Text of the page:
Slania: We’re blessed with having great full-time and adjunct instructors. We have a number of notable instructors in journalism, advertising and public relations, film, and communication studies who are actually out there right now doing the latest work in their fields and bringing it back to the classroom when they come to teach for us. This is the way we stay fresh, by having our full-time faculty research and understand what the trends are, and then by having our adjuncts bring their knowledge from the outside to the classrooms to teach the students the latest that’s going on out there.

RER: If you had to describe the School of Communication’s biggest values, what would you say those would be?

Slania: I think, first and foremost, what we’re really trying to do is teach our students to be good practitioners and good professionals. We want to teach them the skills. We want them to be good researchers, good interviewers, and good writers. We want them to be well-rounded so that when they get into the world they can be very competitive. We want them to be employed right away in their field, whether it be journalism, ad/PR, film, or whatever; we just want them to be ready to go and do great things.

RER: How have you seen the School of Communications and its programs benefit students?

Slania: We’re located downtown, in the third largest media market in the United States, so our students have access to some of the top internships in the country. We have six major TV stations in town, and we have interns, at any given semester, at most of those stations. We have two major newspapers in town, and we have interns there. We have 30 radio stations in town, and we have interns at some of those radio stations. We have big and small public relations firms our interns are at. We have advertising agencies. We have film companies that are producing shows like Chicago Fire, Chicago PD, and Chicago Med. We have interns at all of these places. You can’t get that at a university that’s in the middle of a cornfield. It’s pretty easy for students to get a job just because they have so much experience in the classroom and in the actual real world that by the time they get out of here they’re very competitive. That is the thing I’m most proud about: our internships and our job placement.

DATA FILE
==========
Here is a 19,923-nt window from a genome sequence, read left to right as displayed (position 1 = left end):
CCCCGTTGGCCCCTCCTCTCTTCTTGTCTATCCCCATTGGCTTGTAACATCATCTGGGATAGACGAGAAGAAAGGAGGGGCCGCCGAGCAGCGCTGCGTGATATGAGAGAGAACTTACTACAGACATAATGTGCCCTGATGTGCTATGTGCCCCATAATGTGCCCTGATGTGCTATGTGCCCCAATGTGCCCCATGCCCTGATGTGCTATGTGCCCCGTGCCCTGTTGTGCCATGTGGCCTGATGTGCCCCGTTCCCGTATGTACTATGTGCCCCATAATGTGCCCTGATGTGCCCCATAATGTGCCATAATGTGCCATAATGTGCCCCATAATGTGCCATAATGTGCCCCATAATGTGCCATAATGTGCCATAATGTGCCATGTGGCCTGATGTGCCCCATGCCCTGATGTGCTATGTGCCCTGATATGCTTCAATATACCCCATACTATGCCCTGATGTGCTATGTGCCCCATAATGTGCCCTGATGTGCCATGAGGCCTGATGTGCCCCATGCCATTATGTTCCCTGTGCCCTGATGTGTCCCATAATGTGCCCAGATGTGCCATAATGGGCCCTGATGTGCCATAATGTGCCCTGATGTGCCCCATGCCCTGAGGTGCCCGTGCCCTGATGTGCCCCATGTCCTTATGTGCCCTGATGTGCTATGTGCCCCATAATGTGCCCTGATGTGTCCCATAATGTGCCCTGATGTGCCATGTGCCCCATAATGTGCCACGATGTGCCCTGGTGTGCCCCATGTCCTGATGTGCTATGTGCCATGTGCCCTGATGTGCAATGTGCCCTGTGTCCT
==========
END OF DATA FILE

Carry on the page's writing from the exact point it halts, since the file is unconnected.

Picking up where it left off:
RER: What are the School of Communication’s biggest goals for the future?

Slania: The goal is really staying on top of what’s happening in the field of communication and to make sure that our faculty members understand the changes that are taking place. Whether it’s generative AI, changes in social media, or changes in video streaming, let’s stay on top of those things. Let’s teach our students the latest developments so that they can continue to be competitive and get jobs when they graduate. That has been our number one mission. That will continue to be our number one mission moving forward.

RER: What advice do you have for School of Communication students?

Slania: To any student: write for The Phoenix. Get a two-hour radio gig at WLUW. Get involved with the SPJ (Society of Professional Journalists). We have the Ad Club for advertising students. We have the PRSSA (Public Relations Student Society of America). We have the Rambler Sports Locker. Try to take advantage of all of the different clubs, organizations, and courses where you can continue to build your portfolio. We have lots of opportunities. I encourage students to take advantage of all of the classes, clubs, and organizations that allow them to flourish.

To learn more about the School of Communication and all of its great work, visit the School of Communication website.